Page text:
Ronnie decided to stay put. He tied his pack as high as he comfortably could in a coolabah, became even more abstemious in his use of water, and spent most of the daylight exploring the area and watching the minimal wildlife. Returning to his pack, he retrieved his bedroll and rolled it out under the tree. Ronnie watched the last sunlight fade from the sky, then drifted off to sleep.

A chance to observe a Giles's planigale the next morning rewarded his decision. The tiny creature emerged from a deep fissure in the clay of the lakebed, still groggy from his 'mini-hibernation' overnight. Fortunately for the planigale, it had already warmed up and moved on by the time the letter-winged kite returned.

Rationing his water left Ronnie uncomfortably thirsty, but he had expected that and tolerated it reasonably well. He knew of ways he might be able to obtain more water but didn't feel at all sure he wanted to. For example, with a little searching and a little more digging, he might find one or two water-holding frogs and squeeze the water out of them. If he did that, though, the frogs would surely not survive the drought—and at this point, Ronnie wasn't sure his life was more important than a frog's.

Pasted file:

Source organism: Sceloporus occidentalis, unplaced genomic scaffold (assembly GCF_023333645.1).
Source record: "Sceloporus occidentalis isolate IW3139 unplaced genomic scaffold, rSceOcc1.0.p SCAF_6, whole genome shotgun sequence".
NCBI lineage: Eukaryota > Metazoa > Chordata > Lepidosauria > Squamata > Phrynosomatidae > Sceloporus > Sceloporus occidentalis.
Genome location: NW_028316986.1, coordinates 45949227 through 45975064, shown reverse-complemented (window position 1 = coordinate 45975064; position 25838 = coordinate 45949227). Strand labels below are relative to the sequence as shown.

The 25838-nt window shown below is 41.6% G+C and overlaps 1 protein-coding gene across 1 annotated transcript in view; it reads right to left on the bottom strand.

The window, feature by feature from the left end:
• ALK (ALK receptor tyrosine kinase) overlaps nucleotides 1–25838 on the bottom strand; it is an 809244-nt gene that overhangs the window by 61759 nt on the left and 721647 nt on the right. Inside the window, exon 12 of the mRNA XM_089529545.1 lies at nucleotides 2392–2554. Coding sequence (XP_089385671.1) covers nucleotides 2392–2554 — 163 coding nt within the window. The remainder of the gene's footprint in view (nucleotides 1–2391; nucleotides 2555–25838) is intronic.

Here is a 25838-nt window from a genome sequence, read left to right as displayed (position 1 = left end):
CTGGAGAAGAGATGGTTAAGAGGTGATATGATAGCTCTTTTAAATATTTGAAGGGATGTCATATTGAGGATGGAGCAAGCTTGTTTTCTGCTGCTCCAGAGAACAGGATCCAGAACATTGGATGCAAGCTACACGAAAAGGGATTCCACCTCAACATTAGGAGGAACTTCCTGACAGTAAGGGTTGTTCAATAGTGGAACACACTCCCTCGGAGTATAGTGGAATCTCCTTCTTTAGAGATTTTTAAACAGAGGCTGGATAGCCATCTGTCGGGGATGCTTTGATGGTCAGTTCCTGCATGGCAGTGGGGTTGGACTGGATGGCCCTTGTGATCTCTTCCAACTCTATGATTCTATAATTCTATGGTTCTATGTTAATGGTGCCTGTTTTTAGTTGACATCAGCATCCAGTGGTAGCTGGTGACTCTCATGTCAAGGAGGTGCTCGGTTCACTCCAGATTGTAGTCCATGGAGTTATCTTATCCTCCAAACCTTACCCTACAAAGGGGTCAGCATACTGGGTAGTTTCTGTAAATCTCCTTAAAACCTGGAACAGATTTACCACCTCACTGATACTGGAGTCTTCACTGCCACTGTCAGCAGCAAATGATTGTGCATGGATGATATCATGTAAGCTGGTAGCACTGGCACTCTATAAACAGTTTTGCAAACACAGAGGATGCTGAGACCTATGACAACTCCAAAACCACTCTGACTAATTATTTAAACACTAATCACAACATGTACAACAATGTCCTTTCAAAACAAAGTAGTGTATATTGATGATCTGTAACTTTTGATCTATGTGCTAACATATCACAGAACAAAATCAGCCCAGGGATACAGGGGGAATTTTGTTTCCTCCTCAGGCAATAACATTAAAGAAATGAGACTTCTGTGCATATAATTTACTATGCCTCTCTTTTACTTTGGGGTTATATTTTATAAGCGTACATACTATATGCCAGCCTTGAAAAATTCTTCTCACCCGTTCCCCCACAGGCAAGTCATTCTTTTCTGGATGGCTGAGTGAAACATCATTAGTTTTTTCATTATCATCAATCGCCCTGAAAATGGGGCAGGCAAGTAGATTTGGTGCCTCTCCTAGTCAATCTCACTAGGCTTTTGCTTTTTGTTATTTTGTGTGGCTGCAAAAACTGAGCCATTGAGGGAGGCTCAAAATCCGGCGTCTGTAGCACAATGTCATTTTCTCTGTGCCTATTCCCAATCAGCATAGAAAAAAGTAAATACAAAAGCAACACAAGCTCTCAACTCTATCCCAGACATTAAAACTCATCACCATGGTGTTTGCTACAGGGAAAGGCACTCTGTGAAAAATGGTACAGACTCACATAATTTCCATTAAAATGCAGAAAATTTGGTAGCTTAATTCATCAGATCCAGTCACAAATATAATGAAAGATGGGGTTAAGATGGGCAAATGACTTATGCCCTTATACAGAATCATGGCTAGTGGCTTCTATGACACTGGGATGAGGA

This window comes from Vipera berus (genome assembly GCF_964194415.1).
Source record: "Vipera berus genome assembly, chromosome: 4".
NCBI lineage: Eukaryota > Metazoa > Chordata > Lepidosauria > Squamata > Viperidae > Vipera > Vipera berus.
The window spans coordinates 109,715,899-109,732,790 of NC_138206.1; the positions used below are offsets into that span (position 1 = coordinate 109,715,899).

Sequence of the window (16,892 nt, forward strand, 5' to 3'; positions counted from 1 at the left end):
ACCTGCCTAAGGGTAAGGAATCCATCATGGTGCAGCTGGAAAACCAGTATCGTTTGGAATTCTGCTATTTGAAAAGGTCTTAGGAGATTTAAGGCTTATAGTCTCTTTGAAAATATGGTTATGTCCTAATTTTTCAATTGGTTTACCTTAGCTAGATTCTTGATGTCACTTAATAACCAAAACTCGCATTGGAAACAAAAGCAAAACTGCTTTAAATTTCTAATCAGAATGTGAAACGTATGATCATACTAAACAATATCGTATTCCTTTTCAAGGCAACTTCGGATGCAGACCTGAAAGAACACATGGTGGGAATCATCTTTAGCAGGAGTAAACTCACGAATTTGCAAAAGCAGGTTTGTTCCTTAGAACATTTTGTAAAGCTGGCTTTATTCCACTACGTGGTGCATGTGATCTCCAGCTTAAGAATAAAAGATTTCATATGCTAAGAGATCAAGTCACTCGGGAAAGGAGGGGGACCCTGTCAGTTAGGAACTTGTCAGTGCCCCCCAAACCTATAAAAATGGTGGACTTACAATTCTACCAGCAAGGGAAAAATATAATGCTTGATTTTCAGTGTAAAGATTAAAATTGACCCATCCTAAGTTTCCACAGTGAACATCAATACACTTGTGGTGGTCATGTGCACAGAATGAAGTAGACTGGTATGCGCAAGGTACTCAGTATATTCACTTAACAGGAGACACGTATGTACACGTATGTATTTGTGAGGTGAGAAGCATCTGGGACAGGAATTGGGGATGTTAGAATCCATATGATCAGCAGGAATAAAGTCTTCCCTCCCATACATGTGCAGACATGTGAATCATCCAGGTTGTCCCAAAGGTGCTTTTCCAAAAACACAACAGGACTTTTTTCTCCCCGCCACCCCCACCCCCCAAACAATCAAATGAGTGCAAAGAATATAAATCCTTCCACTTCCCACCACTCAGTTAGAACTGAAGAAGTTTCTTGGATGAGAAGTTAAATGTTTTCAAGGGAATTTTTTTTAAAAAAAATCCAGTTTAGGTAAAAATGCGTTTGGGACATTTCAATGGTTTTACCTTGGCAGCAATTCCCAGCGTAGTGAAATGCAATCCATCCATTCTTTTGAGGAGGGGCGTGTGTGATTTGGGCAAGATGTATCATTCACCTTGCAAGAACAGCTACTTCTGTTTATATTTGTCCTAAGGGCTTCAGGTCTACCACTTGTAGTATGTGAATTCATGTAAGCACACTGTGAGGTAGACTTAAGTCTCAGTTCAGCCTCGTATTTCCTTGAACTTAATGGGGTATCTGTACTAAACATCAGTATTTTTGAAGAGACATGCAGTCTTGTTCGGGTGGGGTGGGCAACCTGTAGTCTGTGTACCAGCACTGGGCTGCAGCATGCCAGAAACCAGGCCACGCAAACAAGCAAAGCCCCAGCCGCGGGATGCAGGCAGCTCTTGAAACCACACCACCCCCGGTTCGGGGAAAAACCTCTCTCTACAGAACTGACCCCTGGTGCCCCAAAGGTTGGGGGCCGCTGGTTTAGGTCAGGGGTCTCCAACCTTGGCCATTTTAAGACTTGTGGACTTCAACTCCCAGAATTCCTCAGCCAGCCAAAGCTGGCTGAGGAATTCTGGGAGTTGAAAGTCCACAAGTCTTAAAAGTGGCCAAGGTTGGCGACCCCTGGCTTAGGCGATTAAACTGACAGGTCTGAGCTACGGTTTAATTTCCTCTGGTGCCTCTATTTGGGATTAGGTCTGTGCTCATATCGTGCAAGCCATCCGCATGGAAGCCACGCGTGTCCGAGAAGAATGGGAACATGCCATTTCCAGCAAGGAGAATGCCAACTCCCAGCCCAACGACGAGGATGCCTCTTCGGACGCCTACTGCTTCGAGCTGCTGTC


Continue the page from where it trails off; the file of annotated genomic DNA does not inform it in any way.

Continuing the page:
Although Harlan Yarbrough began writing short stories only seventeen months ago, he has been a published writer since the ’80s.  For twelve years, he wrote a regular column, reviews, and feature articles for The Broadside, a national music and arts magazine.  For nearly a decade he wrote a syndicated newspaper column on the English language.  Harlan's short fiction has appeared in the Galway Review, Indiana Voice Journal, Red Fez, Veronica, Degenerate Literature, Adelaide Literary Magazine, Scarlet Leaf Review, and other literary journals.